For example, Dr. Suzanne Hindmarch, Dr. Malcolm King and their majority-Indigenous research team  will consult with Indigenous organizations in Canada to learn about their perspectives on AMR. Dr. King and Dr. Hindmarch’s team will examine the extent to which Indigenous organizations see AMR as a health challenge in their communities and how Indigenous organizations have, and would like to be, involved in the Canadian and international groups and networks that are working to address AMR.


“Our government is proud to support the work done by our researchers. The contribution announced today will help us tackle antimicrobial resistance and will support Canadian researchers who will collaborate with international colleagues as part of the global response to AMR.”

Ginette Petitpas Taylor
Minister of Health

“The investment announced today is critically important because it is putting some of Canada’s brightest minds to work, in order to stimulate new scientific knowledge about AMR for the benefit of all Canadians. AMR is one of the biggest threats to global public health, food safety, and development today, and it is important to remember that anyone, of any age, in any country can be affected.”

Dr. Steven Hoffman
Scientific Director, CIHR Institute of Population and Public Health

“Mitigating the impacts of antimicrobial resistance is one of my top priorities for protecting the health of Canadians. We must not underestimate the public health impact of AMR. This investment in global collaboration will advance research and innovation to help us avoid a future in which now treatable infections could once again be deadly.”

Dr. Theresa Tam
Canada’s Chief Public Health Officer

“UNB is proud to play a role in addressing this important health concern. This investment will help Dr. Hindmarch, Dr.King and their talented team of researchers expand the networks of understanding around antimicrobial research to include Indigenous perspectives and knowledge and help find solutions that will benefit all Canadians.”

Dr. Eddy Campbell
President of the University of New Brunswick

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Thierry Bélair
Office of the Honourable Ginette Petitpas Taylor
Minister of Health

Media Relations
Canadian Institutes of Health Research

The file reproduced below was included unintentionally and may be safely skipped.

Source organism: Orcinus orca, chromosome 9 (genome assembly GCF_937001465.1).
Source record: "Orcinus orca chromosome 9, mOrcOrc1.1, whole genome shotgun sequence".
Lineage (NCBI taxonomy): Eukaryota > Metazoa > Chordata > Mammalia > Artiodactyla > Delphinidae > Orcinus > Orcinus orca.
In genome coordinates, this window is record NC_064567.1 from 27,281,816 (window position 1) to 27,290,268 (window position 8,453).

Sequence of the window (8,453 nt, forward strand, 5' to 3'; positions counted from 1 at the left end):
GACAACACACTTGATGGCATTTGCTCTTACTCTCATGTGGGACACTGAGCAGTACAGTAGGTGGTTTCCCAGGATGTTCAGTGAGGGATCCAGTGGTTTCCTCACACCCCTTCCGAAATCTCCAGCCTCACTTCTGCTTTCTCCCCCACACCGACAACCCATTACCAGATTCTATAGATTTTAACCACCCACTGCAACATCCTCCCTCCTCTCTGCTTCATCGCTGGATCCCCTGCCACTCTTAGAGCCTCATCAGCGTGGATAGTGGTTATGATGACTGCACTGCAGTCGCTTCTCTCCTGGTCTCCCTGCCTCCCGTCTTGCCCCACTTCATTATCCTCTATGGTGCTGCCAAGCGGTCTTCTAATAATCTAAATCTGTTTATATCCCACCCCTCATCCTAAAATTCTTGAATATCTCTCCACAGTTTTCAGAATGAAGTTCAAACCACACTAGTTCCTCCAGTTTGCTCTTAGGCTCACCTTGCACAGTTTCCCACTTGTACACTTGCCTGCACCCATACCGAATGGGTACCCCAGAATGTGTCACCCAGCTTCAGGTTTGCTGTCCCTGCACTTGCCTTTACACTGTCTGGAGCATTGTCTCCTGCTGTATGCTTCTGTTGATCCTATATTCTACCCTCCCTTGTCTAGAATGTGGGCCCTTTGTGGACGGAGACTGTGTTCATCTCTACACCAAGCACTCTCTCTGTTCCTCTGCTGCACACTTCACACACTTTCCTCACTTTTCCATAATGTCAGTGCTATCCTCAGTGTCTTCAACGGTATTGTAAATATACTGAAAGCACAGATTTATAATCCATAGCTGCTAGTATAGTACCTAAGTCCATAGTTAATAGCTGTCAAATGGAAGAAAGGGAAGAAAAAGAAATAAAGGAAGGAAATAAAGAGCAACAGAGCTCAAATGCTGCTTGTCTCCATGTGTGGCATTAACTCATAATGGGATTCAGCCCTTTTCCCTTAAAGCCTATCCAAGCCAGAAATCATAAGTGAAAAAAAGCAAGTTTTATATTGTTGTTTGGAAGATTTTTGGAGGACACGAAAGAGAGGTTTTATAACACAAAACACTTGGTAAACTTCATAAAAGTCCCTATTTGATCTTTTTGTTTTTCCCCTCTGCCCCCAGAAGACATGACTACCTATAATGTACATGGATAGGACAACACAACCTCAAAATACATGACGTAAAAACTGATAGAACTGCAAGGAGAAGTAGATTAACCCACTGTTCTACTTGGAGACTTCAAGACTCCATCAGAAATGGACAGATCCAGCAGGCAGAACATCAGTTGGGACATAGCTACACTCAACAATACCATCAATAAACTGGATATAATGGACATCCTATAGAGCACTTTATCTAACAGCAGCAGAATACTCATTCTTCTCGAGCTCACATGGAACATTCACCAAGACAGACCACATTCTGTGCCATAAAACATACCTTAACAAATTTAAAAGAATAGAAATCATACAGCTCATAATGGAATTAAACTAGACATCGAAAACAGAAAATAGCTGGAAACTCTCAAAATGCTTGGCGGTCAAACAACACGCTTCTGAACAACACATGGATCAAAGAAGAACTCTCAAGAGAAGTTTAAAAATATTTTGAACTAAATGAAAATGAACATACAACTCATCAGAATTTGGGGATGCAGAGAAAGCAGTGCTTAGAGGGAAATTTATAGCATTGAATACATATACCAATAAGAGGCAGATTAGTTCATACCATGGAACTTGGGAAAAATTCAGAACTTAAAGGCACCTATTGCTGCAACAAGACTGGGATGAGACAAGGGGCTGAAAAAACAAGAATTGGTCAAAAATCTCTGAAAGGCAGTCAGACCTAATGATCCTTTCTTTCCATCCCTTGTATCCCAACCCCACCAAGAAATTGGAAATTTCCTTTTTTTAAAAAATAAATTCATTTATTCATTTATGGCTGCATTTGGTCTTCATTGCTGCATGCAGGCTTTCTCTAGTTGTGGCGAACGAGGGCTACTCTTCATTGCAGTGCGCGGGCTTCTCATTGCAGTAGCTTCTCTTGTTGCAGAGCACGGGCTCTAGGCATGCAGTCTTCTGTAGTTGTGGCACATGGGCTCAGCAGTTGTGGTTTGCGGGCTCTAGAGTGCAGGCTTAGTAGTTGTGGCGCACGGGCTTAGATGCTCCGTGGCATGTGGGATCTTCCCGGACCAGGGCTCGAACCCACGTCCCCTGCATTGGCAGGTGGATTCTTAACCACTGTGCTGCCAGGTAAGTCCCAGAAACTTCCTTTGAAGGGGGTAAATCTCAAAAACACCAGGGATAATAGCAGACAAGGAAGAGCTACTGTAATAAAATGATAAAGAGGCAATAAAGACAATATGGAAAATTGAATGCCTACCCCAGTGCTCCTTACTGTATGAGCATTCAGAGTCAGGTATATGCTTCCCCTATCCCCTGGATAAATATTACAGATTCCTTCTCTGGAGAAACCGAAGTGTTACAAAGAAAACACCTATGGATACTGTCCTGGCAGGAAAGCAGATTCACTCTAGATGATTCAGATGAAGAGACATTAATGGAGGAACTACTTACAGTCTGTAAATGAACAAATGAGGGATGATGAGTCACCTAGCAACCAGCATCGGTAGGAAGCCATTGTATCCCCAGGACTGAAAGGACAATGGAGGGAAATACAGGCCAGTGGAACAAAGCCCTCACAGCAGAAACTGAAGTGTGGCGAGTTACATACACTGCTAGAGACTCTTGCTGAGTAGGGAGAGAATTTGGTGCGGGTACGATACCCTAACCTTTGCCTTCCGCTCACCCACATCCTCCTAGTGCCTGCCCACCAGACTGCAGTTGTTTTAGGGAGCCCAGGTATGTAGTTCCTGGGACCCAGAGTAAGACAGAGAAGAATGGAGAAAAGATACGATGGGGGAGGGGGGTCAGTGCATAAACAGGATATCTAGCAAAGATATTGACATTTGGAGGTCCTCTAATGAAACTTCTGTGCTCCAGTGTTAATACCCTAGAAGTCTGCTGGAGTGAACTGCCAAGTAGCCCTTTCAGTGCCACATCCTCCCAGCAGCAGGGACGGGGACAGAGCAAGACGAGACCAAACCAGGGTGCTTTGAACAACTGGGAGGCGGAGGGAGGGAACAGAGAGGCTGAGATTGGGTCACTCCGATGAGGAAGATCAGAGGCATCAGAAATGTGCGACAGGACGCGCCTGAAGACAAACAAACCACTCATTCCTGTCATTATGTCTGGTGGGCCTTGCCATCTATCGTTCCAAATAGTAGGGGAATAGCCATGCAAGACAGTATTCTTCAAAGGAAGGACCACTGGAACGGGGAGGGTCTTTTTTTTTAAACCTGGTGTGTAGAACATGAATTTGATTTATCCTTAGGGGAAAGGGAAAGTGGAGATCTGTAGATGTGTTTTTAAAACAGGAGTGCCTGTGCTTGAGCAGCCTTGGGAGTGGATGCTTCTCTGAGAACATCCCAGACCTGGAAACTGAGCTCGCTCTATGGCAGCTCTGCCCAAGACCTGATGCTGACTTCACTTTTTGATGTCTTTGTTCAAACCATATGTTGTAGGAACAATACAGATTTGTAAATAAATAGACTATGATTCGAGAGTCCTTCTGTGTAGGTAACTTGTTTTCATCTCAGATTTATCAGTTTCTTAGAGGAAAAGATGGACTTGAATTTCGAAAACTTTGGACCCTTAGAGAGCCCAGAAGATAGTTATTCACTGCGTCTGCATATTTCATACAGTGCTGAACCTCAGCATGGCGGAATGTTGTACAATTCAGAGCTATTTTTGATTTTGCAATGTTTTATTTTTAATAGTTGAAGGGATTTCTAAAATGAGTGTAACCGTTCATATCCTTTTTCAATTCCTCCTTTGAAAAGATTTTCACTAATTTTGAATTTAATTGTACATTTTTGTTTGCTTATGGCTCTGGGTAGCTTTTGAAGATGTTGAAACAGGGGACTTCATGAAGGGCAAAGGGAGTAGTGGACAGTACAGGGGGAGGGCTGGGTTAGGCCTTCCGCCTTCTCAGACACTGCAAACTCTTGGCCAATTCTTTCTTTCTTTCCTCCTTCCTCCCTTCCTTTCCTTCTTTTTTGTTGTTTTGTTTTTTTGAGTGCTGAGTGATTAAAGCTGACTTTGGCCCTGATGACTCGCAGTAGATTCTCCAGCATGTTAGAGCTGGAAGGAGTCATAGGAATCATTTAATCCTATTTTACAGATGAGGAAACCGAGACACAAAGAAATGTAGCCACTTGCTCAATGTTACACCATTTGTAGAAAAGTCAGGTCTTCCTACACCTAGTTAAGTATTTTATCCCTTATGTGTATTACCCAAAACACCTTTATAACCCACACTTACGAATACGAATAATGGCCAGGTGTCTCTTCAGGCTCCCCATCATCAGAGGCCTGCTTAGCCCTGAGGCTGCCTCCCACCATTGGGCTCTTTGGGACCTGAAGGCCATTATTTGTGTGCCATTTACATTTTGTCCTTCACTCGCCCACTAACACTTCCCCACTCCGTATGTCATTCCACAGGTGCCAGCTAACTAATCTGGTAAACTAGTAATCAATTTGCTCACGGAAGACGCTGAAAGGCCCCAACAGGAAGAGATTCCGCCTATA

Hannah Classen
Communications Officer
University of New Brunswick


Business graduate student invited to speak at United Nations Conference – U Regina

March 15, 2018

Patricia Thomson has found an influential audience with which to share her story.

That audience just happens to be in New York where thousands of people from around the world are attending the 62nd session of the United Nations Commission on the Status of Women.

Thomson, who is Executive Director of the Cowesses First Nation and a Vice-Chair of Sask Gaming, is earning her MBA at the U of R’s Kenneth Levene Graduate School of Business.

She’s a member of the Carry the Kettle Nakota Band in Saskatchewan.

The conference, themed “achieving gender equality and the empowerment of rural women and girls,” started March 12, 2018.

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Government of Canada investing $5.2 million in science and innovation at the University of Saskatchewan

Government supporting researchers studying safe driving, sleep disorders, cancer, and swine welfare

March 15, 2018 – Saskatoon, Saskatchewan – Canadian Institutes of Health Research

Scientific discovery holds the key to finding solutions to many of the economic, social, and health challenges we face as a nation and around the world. That is why the Government of Canada proudly supports science.

Today, while visiting the University of Saskatchewan, the Honourable Ralph Goodale, Minister of Public Safety and Emergency Preparedness, highlighted recent federal investments of $5.2 million for scientific research at the university.

Through the Canadian Institutes of Health Research (CIHR), the Government is investing $4.45 million in six health research projects. These projects include developing a tool to assess fitness to drive among at-risk drivers such as seniors, investigating the causes of sleep disorders among First Nations people, developing a vaccine to prevent the transmission of the virus that causes Middle East respiratory syndrome in camels (which can pass the disease on to humans), and investigating new personalized therapies to improve survival among patients living with breast and other cancers. This support is part of a larger investment of $372 million from CIHR to enable researchers to study a full spectrum of health issues affecting the lives of Canadians.

Minister Goodale also announced a Government investment of $837,750 in the work of a University of Saskatchewan researcher studying the welfare of farmed pigs. Dr. Yolande Seddon received an Industrial Research Chair from the Natural Sciences and Engineering Research Council of Canada (NSERC). Dr. Seddon is among the youngest persons ever to receive this award, and has among the largest number of industrial partners engaged in the project of any Industrial Research Chair. The University of Saskatchewan contributed a further $305,000 to the research chair, with an additional $837,750 cash contribution and in-kind support of $128,000 from the Canadian swine industry.